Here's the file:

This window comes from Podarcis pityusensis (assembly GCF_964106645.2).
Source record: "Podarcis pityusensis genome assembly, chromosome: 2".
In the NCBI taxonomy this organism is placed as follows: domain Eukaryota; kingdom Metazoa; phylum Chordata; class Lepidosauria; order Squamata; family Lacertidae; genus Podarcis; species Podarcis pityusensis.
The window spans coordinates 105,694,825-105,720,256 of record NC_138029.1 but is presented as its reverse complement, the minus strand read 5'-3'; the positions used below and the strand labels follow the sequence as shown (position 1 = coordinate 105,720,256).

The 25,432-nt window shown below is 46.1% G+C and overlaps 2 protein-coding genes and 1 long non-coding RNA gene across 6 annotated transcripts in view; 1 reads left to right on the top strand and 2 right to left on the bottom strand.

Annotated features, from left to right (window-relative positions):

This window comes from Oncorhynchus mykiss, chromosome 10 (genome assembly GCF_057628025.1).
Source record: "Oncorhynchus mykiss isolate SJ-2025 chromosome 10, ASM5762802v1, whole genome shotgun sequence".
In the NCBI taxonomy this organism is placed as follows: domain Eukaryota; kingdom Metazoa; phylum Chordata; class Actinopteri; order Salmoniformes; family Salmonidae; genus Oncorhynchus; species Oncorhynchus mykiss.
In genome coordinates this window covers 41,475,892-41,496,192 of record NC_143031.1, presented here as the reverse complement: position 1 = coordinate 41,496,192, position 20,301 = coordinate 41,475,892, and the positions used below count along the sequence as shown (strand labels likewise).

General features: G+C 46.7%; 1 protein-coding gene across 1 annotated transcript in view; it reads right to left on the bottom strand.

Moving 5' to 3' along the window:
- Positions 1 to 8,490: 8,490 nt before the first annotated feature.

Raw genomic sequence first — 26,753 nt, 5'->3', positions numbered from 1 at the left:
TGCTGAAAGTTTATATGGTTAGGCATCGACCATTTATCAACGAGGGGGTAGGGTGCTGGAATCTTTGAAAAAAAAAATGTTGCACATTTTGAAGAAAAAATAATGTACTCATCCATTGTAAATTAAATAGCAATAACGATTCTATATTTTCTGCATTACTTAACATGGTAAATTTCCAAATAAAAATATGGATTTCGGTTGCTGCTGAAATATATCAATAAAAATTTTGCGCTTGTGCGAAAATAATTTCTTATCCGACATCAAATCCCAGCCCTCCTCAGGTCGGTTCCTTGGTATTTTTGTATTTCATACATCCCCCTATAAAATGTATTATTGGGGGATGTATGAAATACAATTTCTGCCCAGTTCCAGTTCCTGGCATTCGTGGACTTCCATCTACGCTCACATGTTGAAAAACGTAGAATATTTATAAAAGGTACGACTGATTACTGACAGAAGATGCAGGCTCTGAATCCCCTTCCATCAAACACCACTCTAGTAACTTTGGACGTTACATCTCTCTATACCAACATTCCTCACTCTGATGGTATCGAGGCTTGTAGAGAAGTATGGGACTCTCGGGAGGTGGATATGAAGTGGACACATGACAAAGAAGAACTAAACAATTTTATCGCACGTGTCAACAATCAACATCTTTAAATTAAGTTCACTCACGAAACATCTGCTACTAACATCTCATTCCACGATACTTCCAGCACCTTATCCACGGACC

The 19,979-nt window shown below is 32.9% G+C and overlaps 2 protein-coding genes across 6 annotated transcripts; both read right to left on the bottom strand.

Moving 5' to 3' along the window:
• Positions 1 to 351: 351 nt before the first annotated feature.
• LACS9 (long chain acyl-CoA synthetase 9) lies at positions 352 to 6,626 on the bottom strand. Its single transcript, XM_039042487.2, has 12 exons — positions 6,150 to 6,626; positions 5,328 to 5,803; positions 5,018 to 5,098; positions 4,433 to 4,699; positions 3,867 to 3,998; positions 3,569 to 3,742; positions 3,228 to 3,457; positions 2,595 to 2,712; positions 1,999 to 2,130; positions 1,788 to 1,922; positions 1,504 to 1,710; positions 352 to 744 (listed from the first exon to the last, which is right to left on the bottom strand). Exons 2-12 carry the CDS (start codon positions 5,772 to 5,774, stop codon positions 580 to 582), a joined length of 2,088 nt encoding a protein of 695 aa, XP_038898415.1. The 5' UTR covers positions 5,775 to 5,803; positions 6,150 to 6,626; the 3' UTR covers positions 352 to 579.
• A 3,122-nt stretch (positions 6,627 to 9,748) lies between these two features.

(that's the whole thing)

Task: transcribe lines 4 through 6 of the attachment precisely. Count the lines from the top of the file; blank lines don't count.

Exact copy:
The window spans coordinates 105,694,825-105,720,256 of record NC_138029.1 but is presented as its reverse complement, the minus strand read 5'-3'; the positions used below and the strand labels follow the sequence as shown (position 1 = coordinate 105,720,256).

The 25,432-nt window shown below is 46.1% G+C and overlaps 2 protein-coding genes and 1 long non-coding RNA gene across 6 annotated transcripts in view; 1 reads left to right on the top strand and 2 right to left on the bottom strand.

Annotated features, from left to right (window-relative positions):